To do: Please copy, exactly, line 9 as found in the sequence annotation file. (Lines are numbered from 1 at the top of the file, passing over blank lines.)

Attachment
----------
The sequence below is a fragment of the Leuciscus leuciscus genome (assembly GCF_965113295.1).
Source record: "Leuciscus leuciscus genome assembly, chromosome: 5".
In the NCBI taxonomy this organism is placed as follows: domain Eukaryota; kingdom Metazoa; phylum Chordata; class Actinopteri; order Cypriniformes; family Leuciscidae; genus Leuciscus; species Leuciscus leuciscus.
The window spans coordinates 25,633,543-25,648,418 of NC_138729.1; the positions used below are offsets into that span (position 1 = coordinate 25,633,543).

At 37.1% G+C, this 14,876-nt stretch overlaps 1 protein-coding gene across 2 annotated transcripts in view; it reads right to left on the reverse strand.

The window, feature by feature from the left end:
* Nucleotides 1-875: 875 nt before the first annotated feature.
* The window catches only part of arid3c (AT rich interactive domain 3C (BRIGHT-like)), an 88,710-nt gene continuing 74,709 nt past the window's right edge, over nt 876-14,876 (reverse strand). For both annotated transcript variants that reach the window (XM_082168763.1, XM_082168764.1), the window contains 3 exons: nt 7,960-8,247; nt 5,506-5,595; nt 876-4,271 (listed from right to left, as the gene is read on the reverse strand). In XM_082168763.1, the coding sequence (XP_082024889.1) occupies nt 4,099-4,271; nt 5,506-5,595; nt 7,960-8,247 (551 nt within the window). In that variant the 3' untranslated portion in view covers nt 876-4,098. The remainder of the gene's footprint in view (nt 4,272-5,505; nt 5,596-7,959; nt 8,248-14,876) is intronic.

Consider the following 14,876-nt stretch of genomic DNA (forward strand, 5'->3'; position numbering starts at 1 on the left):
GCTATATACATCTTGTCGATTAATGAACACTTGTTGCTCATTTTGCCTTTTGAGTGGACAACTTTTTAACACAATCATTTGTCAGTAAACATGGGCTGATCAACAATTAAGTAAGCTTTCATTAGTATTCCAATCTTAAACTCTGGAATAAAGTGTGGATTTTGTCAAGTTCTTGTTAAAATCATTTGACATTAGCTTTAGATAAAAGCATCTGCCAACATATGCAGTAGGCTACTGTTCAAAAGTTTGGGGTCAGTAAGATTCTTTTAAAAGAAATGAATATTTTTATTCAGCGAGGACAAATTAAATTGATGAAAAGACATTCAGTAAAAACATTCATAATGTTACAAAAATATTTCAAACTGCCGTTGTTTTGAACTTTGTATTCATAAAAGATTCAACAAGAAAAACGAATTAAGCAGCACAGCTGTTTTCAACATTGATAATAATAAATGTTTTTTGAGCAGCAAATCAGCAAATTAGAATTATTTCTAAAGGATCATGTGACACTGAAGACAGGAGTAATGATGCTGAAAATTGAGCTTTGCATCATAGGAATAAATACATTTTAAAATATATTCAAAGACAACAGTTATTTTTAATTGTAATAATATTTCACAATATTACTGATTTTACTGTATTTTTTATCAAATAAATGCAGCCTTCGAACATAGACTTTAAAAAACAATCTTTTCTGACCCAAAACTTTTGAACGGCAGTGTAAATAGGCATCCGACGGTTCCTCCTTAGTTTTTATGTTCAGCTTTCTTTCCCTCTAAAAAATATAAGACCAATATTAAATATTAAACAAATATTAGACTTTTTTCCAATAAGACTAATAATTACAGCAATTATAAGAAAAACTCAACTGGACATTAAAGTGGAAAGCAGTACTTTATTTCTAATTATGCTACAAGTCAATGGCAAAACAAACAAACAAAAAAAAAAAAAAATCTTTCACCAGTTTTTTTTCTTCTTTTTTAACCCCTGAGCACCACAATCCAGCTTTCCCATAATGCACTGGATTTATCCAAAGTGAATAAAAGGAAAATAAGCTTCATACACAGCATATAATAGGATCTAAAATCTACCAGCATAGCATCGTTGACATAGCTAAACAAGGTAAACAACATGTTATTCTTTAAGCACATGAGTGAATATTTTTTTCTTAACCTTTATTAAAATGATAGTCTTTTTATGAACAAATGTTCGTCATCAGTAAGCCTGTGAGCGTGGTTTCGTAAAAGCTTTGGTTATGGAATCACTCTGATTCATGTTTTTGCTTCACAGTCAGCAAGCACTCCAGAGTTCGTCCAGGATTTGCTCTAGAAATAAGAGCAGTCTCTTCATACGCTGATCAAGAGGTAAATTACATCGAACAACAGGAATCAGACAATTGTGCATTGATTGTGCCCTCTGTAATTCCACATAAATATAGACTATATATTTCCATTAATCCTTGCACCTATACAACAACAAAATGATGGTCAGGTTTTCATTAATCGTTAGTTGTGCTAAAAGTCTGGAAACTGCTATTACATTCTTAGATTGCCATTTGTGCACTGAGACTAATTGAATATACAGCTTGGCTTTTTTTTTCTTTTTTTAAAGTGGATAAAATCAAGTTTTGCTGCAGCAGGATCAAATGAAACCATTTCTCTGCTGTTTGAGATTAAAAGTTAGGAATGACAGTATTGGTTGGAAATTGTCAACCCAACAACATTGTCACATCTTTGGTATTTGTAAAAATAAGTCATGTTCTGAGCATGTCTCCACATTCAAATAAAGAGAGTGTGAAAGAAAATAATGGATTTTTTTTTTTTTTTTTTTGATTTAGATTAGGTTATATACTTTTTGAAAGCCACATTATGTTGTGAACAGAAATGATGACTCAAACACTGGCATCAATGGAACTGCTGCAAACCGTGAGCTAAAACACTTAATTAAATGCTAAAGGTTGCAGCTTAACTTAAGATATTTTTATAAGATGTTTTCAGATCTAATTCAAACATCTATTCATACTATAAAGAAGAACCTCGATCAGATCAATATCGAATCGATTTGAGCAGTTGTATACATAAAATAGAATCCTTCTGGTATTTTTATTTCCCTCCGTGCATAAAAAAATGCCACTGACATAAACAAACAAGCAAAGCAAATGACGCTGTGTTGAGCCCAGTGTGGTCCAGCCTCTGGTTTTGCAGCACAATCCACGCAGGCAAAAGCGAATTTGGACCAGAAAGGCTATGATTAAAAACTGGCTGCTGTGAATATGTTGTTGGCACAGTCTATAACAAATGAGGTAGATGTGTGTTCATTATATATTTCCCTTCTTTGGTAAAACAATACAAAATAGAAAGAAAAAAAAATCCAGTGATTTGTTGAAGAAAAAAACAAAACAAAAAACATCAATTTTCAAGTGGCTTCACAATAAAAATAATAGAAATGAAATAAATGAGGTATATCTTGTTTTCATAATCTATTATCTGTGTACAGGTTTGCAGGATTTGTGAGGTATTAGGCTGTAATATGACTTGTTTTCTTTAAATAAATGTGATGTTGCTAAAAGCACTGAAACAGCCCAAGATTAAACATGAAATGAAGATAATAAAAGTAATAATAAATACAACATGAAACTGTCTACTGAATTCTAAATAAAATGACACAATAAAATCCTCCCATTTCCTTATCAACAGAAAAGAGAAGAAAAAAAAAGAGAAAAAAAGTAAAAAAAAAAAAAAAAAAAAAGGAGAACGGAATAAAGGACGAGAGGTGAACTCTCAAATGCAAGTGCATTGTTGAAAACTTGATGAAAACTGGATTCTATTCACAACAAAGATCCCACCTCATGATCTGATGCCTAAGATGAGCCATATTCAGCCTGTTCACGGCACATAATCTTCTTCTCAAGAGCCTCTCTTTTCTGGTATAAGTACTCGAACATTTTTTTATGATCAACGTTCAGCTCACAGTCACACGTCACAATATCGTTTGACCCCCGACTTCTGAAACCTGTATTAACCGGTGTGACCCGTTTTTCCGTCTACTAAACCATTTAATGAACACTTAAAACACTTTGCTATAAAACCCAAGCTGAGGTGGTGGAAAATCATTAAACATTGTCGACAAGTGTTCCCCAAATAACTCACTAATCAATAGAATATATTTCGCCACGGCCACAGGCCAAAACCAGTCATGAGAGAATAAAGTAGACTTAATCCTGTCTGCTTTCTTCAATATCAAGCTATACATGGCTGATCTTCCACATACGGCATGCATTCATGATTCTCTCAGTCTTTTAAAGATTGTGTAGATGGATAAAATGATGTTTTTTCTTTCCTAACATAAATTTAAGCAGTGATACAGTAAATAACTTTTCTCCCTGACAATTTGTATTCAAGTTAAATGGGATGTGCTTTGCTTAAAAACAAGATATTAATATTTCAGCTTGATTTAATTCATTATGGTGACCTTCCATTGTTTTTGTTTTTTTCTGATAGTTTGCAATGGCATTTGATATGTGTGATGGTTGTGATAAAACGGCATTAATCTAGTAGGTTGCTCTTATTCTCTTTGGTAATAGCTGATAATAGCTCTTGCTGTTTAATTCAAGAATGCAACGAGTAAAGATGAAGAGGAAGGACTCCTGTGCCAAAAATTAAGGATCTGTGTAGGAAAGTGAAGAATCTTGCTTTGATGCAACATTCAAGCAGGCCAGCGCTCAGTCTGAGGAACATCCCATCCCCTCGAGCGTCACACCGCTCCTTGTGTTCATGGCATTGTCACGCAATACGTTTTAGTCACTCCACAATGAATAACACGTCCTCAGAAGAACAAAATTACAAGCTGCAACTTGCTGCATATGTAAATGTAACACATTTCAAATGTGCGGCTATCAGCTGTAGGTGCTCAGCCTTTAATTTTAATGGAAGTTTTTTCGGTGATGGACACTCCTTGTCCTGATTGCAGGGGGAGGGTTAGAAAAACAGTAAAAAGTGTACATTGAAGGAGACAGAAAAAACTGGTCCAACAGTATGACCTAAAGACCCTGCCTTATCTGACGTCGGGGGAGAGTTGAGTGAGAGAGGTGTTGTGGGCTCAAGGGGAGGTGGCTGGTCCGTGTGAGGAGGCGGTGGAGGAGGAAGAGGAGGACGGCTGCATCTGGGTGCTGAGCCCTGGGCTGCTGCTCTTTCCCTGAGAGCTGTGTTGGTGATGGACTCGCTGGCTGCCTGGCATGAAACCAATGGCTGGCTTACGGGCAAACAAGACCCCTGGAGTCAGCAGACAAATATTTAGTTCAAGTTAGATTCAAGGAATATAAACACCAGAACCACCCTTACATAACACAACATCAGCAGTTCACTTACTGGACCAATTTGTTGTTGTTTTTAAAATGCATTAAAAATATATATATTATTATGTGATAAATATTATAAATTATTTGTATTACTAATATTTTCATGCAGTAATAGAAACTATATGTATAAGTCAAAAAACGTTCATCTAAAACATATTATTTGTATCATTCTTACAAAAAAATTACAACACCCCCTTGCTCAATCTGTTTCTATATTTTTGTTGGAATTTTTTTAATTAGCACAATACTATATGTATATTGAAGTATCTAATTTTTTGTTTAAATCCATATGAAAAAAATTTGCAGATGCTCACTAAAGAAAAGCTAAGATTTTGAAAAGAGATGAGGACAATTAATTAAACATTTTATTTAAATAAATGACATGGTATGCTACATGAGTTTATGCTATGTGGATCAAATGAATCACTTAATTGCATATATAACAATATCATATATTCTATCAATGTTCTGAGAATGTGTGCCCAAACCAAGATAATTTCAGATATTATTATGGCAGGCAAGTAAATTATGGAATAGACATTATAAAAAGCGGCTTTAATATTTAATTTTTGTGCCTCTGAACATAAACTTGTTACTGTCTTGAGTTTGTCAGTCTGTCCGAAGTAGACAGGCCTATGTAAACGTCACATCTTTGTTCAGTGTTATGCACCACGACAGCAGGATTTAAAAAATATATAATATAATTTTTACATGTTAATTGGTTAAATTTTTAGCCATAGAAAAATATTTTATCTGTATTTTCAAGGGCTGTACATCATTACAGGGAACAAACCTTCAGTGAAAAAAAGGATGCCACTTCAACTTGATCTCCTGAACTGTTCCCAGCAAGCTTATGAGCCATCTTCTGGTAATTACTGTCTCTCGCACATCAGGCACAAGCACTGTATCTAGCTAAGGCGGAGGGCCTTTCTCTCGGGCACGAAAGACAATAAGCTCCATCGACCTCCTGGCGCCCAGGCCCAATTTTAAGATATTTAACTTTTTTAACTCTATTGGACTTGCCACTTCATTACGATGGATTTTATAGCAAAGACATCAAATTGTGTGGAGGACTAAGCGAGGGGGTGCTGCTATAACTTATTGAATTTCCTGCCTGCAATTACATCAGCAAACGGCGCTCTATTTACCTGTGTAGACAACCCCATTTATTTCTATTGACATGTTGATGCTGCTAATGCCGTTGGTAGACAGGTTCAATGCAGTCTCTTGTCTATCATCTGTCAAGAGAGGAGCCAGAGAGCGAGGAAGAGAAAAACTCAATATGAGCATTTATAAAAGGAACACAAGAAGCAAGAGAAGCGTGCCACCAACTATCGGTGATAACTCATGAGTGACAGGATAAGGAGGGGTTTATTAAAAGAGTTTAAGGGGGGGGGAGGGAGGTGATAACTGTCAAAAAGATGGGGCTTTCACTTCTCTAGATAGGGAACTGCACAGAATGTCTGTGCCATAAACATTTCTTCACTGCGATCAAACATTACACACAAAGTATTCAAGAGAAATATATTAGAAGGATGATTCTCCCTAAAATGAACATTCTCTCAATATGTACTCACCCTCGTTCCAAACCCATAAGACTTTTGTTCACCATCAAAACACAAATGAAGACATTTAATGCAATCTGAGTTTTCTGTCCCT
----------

Consider the following 14,876-nt stretch of genomic DNA (forward strand, 5'->3'; position numbering starts at 1 on the left):